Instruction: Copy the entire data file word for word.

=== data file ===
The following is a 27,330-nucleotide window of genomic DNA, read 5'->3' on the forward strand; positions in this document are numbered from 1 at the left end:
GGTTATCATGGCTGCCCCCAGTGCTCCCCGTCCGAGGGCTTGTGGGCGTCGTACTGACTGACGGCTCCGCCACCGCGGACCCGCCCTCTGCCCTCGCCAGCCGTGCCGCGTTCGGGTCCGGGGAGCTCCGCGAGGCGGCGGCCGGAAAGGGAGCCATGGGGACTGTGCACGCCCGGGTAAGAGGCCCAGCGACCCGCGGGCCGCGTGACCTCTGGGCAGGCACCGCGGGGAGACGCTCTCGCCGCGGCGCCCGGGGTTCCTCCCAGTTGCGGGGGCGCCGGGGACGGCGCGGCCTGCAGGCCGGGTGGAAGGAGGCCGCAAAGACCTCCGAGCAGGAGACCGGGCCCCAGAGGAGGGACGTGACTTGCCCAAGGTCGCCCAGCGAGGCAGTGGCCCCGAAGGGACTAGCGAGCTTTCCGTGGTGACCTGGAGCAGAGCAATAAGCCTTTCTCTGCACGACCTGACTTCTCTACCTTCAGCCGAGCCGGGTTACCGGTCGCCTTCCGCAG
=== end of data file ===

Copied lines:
The following is a 27,330-nucleotide window of genomic DNA, read 5'->3' on the forward strand; positions in this document are numbered from 1 at the left end:
GGTTATCATGGCTGCCCCCAGTGCTCCCCGTCCGAGGGCTTGTGGGCGTCGTACTGACTGACGGCTCCGCCACCGCGGACCCGCCCTCTGCCCTCGCCAGCCGTGCCGCGTTCGGGTCCGGGGAGCTCCGCGAGGCGGCGGCCGGAAAGGGAGCCATGGGGACTGTGCACGCCCGGGTAAGAGGCCCAGCGACCCGCGGGCCGCGTGACCTCTGGGCAGGCACCGCGGGGAGACGCTCTCGCCGCGGCGCCCGGGGTTCCTCCCAGTTGCGGGGGCGCCGGGGACGGCGCGGCCTGCAGGCCGGGTGGAAGGAGGCCGCAAAGACCTCCGAGCAGGAGACCGGGCCCCAGAGGAGGGACGTGACTTGCCCAAGGTCGCCCAGCGAGGCAGTGGCCCCGAAGGGACTAGCGAGCTTTCCGTGGTGACCTGGAGCAGAGCAATAAGCCTTTCTCTGCACGACCTGACTTCTCTACCTTCAGCCGAGCCGGGTTACCGGTCGCCTTCCGCAG